That needs correcting it's the Axford Kendal PQ Fine Grain photo-finishing developer sold by Ilford as Autophen. It's a PQ variant of D76/ID-11 and had two different replenishers one for topping up and the other for bleed systems.

    Ian

     
  16. Gerald C Koch

    Gerald C Koch Member

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    Thanks Ian, I've corrected my notes.
     
  17. Harold33

    Harold33 Member

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    You are certainly right. But I'm curious to see the formula.

    If you could find them, I would be gratefull.
     
  18. Ian Grant

    Ian Grant Subscriber

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    It's one of those mistakes from the Photo Lab Index that was perpetuated by countless other US publications. There were a series of articles in the BJP in the late 1950's early 60's that essentially chart the the evolution of Autophen from an early simpler PQ version of D76, the buffering was varied a few times before the final product. The articles were about things like testing effects of bromides, and the exhaustion so that they could design far better replenishment systems.

    Microphen must have come from the same research but Ilford claimed that it was an entirely new developer, rather than a simple PQ version of an MQ developer. ID-68 is inter changeable with Microphen.

    Microphen was sold in powder form with a replenisher, and in a wide range of sizes (mixed capacity), Autophen was available in larger sizes as a powder or as a liquid developer. Both were available in the same mid sized powder sizes. The recommended developing times were different and Microphen was stated to give an increase on the box speed.

    Ian
     
  19. Ian Grant

    Ian Grant Subscriber

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    My notes say the ASA developer was the same as Adox Borax MQ, however there may have been a slight variation due to weight conversions. (numbers getting rounded up or down.

    When the ASA film speed system was being set up there were a few US film manufacturers and all would have had some input. Agfa Asco was by then under Government control, there was also Dupont (who later took over Adox). Presumably there were others.

    Ian
     
  20. Bill Burk

    Bill Burk Subscriber

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    It might not be better pictorially, but it's interesting to me to note that it may account for 1/3 stop speed difference when it comes to calibrating a sensitometer.

    But if we generally develop in D-76 1:1 instead of the standard ASA developer, wouldn't that mean we are generally losing 1/3 stop speed, and shouldn't we adjust our light meters accordingly?

    And as for the standard formula, if that is what one really needs for lab testing purposes, anyone is welcome to know it exactly by paying for the published standard document.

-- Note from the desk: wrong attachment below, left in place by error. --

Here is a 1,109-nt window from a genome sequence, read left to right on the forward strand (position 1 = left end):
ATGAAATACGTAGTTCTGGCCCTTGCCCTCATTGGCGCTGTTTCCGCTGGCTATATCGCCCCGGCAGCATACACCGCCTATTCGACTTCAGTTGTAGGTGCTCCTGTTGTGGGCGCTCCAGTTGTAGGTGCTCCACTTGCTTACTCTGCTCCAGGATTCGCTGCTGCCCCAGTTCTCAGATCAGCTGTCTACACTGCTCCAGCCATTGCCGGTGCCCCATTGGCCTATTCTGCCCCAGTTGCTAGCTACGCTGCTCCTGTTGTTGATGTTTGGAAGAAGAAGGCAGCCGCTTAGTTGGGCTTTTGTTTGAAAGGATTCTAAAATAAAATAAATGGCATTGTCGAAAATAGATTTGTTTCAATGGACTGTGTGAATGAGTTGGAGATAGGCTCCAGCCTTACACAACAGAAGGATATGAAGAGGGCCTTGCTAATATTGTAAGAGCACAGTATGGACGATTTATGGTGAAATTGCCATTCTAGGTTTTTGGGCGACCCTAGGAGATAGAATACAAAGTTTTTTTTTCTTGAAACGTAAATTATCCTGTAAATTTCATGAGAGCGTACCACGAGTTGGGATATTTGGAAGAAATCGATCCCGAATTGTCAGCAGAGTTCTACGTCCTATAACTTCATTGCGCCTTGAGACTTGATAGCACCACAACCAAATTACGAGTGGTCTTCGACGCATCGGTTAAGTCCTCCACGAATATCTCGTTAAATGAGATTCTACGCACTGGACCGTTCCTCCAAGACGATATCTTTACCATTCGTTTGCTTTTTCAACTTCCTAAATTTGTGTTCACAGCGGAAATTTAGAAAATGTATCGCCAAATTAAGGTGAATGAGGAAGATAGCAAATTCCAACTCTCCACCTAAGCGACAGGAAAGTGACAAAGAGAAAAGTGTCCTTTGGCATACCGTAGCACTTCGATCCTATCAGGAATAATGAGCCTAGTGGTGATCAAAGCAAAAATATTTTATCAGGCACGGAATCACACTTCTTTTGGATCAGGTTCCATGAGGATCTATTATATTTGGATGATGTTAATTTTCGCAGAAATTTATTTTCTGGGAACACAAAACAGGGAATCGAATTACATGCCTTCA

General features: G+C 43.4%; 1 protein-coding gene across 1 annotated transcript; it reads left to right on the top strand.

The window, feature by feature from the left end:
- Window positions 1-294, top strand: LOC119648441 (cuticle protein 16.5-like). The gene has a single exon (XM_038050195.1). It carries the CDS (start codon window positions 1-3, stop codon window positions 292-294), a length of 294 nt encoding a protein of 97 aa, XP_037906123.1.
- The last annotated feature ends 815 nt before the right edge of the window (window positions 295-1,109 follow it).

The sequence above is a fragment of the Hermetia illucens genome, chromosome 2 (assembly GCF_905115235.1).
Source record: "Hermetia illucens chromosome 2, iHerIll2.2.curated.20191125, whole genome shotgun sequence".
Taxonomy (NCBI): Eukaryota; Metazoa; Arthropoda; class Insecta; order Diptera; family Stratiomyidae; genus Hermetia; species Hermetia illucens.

21. Stephen Benskin

    Stephen Benskin Member

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    This is the formula from ANSI PH2.5 - 1979.

    ASA Dev - 1979.jpg

    This is the formula for the Fractional Gradient Method as described in the Aug 1943 paper American Standard Method for Determining Photographic Speed and Speed Number, Journal of the Optical Society of America.

    Fractional Gradient - Dev - 1943.jpg

    BTW, I'd like to see someone substantiate the 1/3 stop speed statement. Let's try to support statements with facts and help reduce the propagation of myths and hearsay.
     
  22. Bruce Osgood

    Bruce Osgood Membership Council Council

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  23. Bill Burk

    Bill Burk Subscriber

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    I guess I've got my shopping list then...
     
  24. Gerald C Koch

    Gerald C Koch Member

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    I sense all the "testanistas" salivating new that the formula has be disclosed. :smile:
     
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  25. pdeeh

    pdeeh Member

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    monomethyl p-aminophenol sulfate is what the rest of us call Metol - have I understood that correctly?
     
  26. Ian Grant

    Ian Grant Subscriber

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    It's generally forgotten that many years ago, when the ASA system came into existence, roll films, sheet films and plates were routinely developed in faster working and more contrasty developers like D61a, D163 (UK), D72 (US) rather than D76, Adox Borax MQ etc. So it's no co-incidence that the developer Steven Benskin posted from 1943 is close to diluted (roughly 1+1) D61a.

    It was my understanding that Adox Borax MQ was very closely related to the ASA developer for "Miniature" films, and the formula Steven posted says it's for testing Roll film & film packs.

    Somewhere I have an article (probably in a book) discussing the merits of the ASA & DIN testing methods and listing both formulae.

    Ian